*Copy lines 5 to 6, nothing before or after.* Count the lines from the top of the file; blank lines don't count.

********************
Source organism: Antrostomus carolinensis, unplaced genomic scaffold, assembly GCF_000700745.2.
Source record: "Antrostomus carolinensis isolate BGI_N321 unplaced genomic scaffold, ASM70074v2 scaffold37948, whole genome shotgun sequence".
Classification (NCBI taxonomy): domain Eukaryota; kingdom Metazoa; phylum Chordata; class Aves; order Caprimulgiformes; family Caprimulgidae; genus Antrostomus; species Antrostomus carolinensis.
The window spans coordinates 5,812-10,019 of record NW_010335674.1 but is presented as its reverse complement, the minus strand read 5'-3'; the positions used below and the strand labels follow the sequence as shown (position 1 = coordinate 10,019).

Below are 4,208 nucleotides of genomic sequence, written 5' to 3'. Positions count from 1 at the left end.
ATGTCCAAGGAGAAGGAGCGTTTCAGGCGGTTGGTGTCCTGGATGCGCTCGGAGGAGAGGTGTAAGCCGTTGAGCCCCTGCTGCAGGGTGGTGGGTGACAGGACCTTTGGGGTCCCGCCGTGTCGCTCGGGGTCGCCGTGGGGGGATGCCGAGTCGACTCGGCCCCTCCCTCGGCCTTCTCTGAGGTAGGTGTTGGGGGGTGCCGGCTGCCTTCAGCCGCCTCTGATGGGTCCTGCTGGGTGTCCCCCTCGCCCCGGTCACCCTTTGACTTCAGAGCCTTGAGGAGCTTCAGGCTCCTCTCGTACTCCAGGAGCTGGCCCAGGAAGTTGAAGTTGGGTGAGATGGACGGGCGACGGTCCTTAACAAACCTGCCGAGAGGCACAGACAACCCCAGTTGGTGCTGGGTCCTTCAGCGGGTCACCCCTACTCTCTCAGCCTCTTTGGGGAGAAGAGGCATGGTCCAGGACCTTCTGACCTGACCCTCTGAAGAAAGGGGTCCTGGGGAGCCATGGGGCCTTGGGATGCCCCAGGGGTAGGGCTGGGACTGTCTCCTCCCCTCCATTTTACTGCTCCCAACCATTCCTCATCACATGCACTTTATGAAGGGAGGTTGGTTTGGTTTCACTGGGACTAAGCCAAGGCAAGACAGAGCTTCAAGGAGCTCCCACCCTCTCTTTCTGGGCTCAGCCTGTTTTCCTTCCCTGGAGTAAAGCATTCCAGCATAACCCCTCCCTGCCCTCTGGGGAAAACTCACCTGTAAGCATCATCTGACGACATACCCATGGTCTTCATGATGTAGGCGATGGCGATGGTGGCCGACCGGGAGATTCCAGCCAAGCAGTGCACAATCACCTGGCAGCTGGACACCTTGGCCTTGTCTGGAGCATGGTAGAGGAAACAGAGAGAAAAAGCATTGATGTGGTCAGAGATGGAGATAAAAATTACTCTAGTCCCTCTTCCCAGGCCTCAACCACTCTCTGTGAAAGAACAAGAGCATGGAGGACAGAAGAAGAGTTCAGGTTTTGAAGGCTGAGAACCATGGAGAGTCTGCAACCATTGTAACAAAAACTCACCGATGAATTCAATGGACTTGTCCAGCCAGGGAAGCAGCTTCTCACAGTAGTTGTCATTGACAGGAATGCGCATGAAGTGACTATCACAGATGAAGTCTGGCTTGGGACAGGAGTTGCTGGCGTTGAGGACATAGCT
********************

Below are 4,208 nucleotides of genomic sequence, written 5' to 3'. Positions count from 1 at the left end.
ATGTCCAAGGAGAAGGAGCGTTTCAGGCGGTTGGTGTCCTGGATGCGCTCGGAGGAGAGGTGTAAGCCGTTGAGCCCCTGCTGCAGGGTGGTGGGTGACAGGACCTTTGGGGTCCCGCCGTGTCGCTCGGGGTCGCCGTGGGGGGATGCCGAGTCGACTCGGCCCCTCCCTCGGCCTTCTCTGAGGTAGGTGTTGGGGGGTGCCGGCTGCCTTCAGCCGCCTCTGATGGGTCCTGCTGGGTGTCCCCCTCGCCCCGGTCACCCTTTGACTTCAGAGCCTTGAGGAGCTTCAGGCTCCTCTCGTACTCCAGGAGCTGGCCCAGGAAGTTGAAGTTGGGTGAGATGGACGGGCGACGGTCCTTAACAAACCTGCCGAGAGGCACAGACAACCCCAGTTGGTGCTGGGTCCTTCAGCGGGTCACCCCTACTCTCTCAGCCTCTTTGGGGAGAAGAGGCATGGTCCAGGACCTTCTGACCTGACCCTCTGAAGAAAGGGGTCCTGGGGAGCCATGGGGCCTTGGGATGCCCCAGGGGTAGGGCTGGGACTGTCTCCTCCCCTCCATTTTACTGCTCCCAACCATTCCTCATCACATGCACTTTATGAAGGGAGGTTGGTTTGGTTTCACTGGGACTAAGCCAAGGCAAGACAGAGCTTCAAGGAGCTCCCACCCTCTCTTTCTGGGCTCAGCCTGTTTTCCTTCCCTGGAGTAAAGCATTCCAGCATAACCCCTCCCTGCCCTCTGGGGAAAACTCACCTGTAAGCATCATCTGACGACATACCCATGGTCTTCATGATGTAGGCGATGGCGATGGTGGCCGACCGGGAGATTCCAGCCAAGCAGTGCACAATCACCTGGCAGCTGGACACCTTGGCCTTGTCTGGAGCATGGTAGAGGAAACAGAGAGAAAAAGCATTGATGTGGTCAGAGATGGAGATAAAAATTACTCTAGTCCCTCTTCCCAGGCCTCAACCACTCTCTGTGAAAGAACAAGAGCATGGAGGACAGAAGAAGAGTTCAGGTTTTGAAGGCTGAGAACCATGGAGAGTCTGCAACCATTGTAACAAAAACTCACCGATGAATTCAATGGACTTGTCCAGCCAGGGAAGCAGCTTCTCACAGTAGTTGTCATTGACAGGAATGCGCATGAAGTGACTATCACAGATGAAGTCTGGCTTGGGACAGGAGTTGCTGGCGTTGAGGACATAGCT